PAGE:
FIG. 6 shows a multi-core embodiment of the present invention. Fiber or waveguide 10 is shown with three cores 11A, 11B and 11C. Each core is being optically pumped with three different laser sources 13 a, 13 b and 13 c through connections 14 a, 14 b and 14 c. Again 14 a, 14 b and 14 c may represent fiber to core 11A, 11B and 11C connections respectively. Alternatively 14 a, 14 b and 14 c may represent free space focused lights from sources 13 a, 13 b and 13 c being coupled to cores 11A, 11B and 11C respectively. The pump sources 13 a, 13 b and 13 c may have the same or be tuned at different frequency. In this embodiment the terahertz generated wave contribution from each core 11A, 11B and 11C can add up incoherently. This arrangement is an example of incoherent pumping. Although not shown in the FIG. 6 each core 11A, 11B and 11C may have pair of WBG, close to intake and outtake, as it was discussed in FIGS. 4 and 5 for single or multi line frequency terahertz generation. Radiation 15 represents the generated terahertz wave emerging from the mostly hollow cladding 12 output.
  • [0043]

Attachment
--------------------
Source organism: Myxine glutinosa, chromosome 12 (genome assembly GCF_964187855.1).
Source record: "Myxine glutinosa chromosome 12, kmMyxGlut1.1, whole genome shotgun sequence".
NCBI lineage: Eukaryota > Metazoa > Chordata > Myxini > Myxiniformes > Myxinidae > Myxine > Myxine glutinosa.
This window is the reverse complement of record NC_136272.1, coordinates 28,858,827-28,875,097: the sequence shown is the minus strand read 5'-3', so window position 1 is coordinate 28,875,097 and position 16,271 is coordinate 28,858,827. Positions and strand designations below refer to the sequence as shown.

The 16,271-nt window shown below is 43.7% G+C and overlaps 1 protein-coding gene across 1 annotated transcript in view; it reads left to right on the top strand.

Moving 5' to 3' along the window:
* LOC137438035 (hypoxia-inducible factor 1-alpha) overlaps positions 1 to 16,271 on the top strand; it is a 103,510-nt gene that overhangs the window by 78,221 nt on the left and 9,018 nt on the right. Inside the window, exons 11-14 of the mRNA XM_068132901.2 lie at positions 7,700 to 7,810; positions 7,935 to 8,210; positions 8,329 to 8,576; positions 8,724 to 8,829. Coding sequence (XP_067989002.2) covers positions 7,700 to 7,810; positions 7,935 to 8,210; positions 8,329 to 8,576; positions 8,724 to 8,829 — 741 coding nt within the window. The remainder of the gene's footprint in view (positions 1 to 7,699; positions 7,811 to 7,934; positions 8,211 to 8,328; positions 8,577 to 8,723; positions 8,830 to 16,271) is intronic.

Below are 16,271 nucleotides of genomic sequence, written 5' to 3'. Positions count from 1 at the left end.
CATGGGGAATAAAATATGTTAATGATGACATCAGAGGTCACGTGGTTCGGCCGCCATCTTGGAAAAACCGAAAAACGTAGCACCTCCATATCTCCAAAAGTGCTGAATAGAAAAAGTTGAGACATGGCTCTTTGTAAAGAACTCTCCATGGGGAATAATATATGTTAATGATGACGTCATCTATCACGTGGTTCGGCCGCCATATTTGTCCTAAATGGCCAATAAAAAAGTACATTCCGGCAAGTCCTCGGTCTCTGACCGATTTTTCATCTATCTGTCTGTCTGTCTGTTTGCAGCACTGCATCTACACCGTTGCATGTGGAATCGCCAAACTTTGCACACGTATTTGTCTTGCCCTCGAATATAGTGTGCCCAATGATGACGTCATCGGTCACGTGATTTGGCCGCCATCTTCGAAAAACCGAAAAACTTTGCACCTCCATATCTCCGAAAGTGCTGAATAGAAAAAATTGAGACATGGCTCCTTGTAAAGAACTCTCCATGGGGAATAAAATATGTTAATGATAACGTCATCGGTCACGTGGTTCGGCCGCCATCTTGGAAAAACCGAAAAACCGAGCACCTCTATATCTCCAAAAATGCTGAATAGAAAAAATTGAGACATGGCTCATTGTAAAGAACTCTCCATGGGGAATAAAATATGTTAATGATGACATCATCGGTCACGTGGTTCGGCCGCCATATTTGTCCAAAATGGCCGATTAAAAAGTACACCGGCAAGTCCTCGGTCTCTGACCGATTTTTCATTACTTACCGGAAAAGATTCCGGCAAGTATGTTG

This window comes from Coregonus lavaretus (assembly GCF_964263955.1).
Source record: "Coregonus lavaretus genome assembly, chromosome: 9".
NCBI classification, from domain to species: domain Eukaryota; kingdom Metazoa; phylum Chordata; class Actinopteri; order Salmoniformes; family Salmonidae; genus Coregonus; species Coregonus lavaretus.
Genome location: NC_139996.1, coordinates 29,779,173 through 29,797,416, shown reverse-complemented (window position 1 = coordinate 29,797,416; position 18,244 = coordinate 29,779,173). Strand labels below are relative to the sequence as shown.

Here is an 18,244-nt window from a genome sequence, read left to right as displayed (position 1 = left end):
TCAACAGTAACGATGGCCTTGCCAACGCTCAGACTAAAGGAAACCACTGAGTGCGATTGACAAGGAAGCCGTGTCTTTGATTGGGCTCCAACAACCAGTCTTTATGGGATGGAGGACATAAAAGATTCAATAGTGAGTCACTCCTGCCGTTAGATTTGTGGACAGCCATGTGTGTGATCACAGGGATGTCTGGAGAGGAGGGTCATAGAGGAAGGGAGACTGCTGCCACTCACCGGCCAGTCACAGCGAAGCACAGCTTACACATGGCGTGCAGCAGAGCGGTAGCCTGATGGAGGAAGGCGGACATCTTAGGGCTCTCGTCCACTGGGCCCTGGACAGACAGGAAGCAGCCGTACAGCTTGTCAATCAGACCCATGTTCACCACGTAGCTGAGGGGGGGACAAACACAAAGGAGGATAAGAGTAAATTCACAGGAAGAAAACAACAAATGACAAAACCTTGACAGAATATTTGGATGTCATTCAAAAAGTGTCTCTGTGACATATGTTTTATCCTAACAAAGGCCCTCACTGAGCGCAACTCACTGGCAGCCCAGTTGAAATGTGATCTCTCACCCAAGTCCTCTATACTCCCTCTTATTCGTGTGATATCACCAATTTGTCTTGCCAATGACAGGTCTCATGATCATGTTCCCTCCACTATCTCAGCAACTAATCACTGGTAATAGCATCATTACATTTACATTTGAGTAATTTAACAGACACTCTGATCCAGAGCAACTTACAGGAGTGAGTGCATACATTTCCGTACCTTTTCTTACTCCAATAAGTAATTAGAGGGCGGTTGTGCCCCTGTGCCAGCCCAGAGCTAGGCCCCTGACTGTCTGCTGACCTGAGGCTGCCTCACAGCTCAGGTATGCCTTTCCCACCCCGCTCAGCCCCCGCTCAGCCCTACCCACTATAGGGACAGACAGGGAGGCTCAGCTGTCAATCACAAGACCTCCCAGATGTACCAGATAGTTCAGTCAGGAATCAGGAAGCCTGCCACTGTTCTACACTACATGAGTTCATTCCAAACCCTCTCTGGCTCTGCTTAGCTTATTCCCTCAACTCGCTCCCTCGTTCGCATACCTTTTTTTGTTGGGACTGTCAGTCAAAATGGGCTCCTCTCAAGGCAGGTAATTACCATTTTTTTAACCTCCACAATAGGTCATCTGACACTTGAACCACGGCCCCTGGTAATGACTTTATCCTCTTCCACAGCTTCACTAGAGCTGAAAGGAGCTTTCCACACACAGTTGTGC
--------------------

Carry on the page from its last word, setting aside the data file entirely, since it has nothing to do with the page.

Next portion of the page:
FIG. 7 shows a multi-core structure with pump sources that are coherently locked in frequency respect to each other. In this embodiment the terahertz generated wave contribution from each core 11A, 11B and 11C may add up coherently. This is an example of multi-core structure with coherent pumping. The laser light from pump source 13 is being fed to three optical amplifiers 13 a, 13 b and 13 c through splitter 30. Splitter 30 may be a 1×3 fiber-optic splitter/coupler. Although not shown, the splitter 30 may also represent a 1×N splitter/coupler, in case of a multi-core waveguide 10 structure with N cores where N is any integer larger than 1. The light from each amplifier enters the corresponding cores 11A, 11B and 11C through connections 14 a, 14 b and 14 c respectively. The amplifiers could be a semiconductor or fiber type amplifier. Furthermore, to increase the pump power, 13 a, 13 b and 13 c may be double-clad high power fiber amplifiers. Each core 11A, 11B and 11C may have one or more pair of WBG as it was discussed in FIGS. 4 and 5 for single or multi frequency line terahertz generation. Radiation 15 represents the generated terahertz wave emerging from the mostly hollow cladding 12 at output. As the center frequency of the pump source 13 (or center reflection frequency of WBG) is varied the center frequency of the generated terahertz wave 15 is also changes. Therefore this embodiment is a tunable terahertz generator.